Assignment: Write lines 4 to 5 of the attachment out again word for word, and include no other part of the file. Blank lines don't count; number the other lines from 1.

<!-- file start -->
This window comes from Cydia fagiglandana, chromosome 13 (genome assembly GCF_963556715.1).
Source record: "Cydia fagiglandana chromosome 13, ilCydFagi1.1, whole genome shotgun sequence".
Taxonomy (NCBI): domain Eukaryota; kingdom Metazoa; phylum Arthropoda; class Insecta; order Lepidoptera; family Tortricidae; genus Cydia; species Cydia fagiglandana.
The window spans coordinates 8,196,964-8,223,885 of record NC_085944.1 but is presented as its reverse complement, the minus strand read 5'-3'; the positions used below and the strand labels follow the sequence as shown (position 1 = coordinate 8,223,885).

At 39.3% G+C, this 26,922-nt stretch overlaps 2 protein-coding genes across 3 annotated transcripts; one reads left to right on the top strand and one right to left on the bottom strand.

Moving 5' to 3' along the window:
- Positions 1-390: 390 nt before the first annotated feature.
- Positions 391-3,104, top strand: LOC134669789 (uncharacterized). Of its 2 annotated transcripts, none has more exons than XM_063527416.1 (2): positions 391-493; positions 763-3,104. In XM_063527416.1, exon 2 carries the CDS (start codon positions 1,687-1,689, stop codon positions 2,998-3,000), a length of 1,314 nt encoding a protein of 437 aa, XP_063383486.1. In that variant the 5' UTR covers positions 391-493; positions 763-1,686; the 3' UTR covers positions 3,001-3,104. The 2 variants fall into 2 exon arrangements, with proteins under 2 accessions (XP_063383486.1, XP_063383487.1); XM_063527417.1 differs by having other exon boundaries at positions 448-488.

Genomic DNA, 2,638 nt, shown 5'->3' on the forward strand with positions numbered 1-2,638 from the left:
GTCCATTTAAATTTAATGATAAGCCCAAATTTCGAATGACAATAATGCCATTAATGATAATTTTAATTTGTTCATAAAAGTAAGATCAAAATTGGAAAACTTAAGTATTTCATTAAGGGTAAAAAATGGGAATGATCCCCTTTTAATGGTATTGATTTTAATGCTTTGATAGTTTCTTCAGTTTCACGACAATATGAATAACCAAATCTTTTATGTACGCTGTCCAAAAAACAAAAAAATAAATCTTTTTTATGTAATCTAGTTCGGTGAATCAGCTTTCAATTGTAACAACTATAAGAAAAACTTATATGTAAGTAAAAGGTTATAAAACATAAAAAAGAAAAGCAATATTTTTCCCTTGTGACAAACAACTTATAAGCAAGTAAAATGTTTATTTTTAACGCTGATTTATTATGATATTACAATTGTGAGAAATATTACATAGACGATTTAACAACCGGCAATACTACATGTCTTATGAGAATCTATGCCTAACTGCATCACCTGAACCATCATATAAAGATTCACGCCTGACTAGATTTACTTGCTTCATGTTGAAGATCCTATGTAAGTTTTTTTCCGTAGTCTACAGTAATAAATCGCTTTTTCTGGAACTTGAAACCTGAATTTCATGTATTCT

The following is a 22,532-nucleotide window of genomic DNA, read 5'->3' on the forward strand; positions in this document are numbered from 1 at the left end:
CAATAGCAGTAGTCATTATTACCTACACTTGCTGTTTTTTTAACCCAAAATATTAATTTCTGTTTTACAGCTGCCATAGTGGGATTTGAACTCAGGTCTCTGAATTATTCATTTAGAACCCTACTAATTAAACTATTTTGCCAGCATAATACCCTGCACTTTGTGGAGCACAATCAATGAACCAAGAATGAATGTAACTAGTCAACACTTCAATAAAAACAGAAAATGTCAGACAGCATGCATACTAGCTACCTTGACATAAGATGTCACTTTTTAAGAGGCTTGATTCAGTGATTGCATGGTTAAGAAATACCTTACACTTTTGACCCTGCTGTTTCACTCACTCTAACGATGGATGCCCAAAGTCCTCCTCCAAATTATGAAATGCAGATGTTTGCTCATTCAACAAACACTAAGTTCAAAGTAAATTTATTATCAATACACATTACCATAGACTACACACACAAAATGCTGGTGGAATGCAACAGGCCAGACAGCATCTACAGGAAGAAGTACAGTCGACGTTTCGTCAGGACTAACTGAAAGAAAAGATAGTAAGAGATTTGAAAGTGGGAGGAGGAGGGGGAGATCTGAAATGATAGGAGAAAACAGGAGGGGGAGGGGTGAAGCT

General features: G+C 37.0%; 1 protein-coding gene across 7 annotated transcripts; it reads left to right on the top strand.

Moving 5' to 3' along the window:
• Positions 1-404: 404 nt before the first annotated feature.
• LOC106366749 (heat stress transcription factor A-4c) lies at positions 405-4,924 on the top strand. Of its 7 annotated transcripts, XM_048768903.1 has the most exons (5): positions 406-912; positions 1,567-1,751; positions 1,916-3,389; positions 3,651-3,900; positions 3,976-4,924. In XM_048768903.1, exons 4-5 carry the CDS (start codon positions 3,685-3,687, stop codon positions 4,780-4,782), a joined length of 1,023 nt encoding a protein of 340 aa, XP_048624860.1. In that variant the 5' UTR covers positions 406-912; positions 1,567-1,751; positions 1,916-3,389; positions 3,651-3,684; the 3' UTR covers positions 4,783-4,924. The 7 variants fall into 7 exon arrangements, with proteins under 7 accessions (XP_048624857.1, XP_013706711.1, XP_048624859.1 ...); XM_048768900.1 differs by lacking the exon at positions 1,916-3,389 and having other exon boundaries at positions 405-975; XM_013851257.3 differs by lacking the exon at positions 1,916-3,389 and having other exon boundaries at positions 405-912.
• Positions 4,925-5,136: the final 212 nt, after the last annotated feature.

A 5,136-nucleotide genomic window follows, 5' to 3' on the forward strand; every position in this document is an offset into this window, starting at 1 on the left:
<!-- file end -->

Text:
The window spans coordinates 8,196,964-8,223,885 of record NC_085944.1 but is presented as its reverse complement, the minus strand read 5'-3'; the positions used below and the strand labels follow the sequence as shown (position 1 = coordinate 8,223,885).

At 39.3% G+C, this 26,922-nt stretch overlaps 2 protein-coding genes across 3 annotated transcripts; one reads left to right on the top strand and one right to left on the bottom strand.